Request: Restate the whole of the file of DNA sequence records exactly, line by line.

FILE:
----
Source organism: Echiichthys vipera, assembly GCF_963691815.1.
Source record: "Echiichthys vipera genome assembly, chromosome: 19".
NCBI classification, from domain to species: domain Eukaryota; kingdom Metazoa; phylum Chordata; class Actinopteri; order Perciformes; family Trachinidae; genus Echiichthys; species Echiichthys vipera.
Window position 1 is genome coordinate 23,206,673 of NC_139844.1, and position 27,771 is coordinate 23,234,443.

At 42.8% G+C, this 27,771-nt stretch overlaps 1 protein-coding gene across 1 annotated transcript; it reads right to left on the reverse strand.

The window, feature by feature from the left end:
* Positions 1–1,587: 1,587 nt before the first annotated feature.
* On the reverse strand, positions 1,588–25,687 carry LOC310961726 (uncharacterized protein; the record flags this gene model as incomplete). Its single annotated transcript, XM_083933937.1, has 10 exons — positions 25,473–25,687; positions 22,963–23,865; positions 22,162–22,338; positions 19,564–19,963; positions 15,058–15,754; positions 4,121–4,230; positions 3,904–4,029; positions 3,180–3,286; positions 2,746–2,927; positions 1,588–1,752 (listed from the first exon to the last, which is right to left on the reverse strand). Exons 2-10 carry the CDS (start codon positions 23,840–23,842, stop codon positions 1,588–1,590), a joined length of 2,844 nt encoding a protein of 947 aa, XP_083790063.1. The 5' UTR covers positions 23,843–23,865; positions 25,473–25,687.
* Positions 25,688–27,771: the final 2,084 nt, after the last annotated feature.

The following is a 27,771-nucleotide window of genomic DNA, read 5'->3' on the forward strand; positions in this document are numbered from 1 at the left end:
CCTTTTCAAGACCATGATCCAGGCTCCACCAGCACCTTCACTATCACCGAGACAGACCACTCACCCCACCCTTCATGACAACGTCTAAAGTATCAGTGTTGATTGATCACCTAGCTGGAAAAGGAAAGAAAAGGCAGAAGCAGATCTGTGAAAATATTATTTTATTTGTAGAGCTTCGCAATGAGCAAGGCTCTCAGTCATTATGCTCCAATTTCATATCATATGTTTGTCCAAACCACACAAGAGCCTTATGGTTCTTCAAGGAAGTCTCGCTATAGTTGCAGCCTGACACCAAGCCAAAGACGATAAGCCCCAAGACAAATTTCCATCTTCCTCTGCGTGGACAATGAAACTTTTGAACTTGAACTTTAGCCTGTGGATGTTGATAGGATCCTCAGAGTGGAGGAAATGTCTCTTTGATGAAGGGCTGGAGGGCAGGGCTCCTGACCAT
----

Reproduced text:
Source organism: Echiichthys vipera, assembly GCF_963691815.1.
Source record: "Echiichthys vipera genome assembly, chromosome: 19".
NCBI classification, from domain to species: domain Eukaryota; kingdom Metazoa; phylum Chordata; class Actinopteri; order Perciformes; family Trachinidae; genus Echiichthys; species Echiichthys vipera.
Window position 1 is genome coordinate 23,206,673 of NC_139844.1, and position 27,771 is coordinate 23,234,443.

At 42.8% G+C, this 27,771-nt stretch overlaps 1 protein-coding gene across 1 annotated transcript; it reads right to left on the reverse strand.

The window, feature by feature from the left end:
* Positions 1–1,587: 1,587 nt before the first annotated feature.
* On the reverse strand, positions 1,588–25,687 carry LOC310961726 (uncharacterized protein; the record flags this gene model as incomplete). Its single annotated transcript, XM_083933937.1, has 10 exons — positions 25,473–25,687; positions 22,963–23,865; positions 22,162–22,338; positions 19,564–19,963; positions 15,058–15,754; positions 4,121–4,230; positions 3,904–4,029; positions 3,180–3,286; positions 2,746–2,927; positions 1,588–1,752 (listed from the first exon to the last, which is right to left on the reverse strand). Exons 2-10 carry the CDS (start codon positions 23,840–23,842, stop codon positions 1,588–1,590), a joined length of 2,844 nt encoding a protein of 947 aa, XP_083790063.1. The 5' UTR covers positions 23,843–23,865; positions 25,473–25,687.
* Positions 25,688–27,771: the final 2,084 nt, after the last annotated feature.

The following is a 27,771-nucleotide window of genomic DNA, read 5'->3' on the forward strand; positions in this document are numbered from 1 at the left end:
CCTTTTCAAGACCATGATCCAGGCTCCACCAGCACCTTCACTATCACCGAGACAGACCACTCACCCCACCCTTCATGACAACGTCTAAAGTATCAGTGTTGATTGATCACCTAGCTGGAAAAGGAAAGAAAAGGCAGAAGCAGATCTGTGAAAATATTATTTTATTTGTAGAGCTTCGCAATGAGCAAGGCTCTCAGTCATTATGCTCCAATTTCATATCATATGTTTGTCCAAACCACACAAGAGCCTTATGGTTCTTCAAGGAAGTCTCGCTATAGTTGCAGCCTGACACCAAGCCAAAGACGATAAGCCCCAAGACAAATTTCCATCTTCCTCTGCGTGGACAATGAAACTTTTGAACTTGAACTTTAGCCTGTGGATGTTGATAGGATCCTCAGAGTGGAGGAAATGTCTCTTTGATGAAGGGCTGGAGGGCAGGGCTCCTGACCAT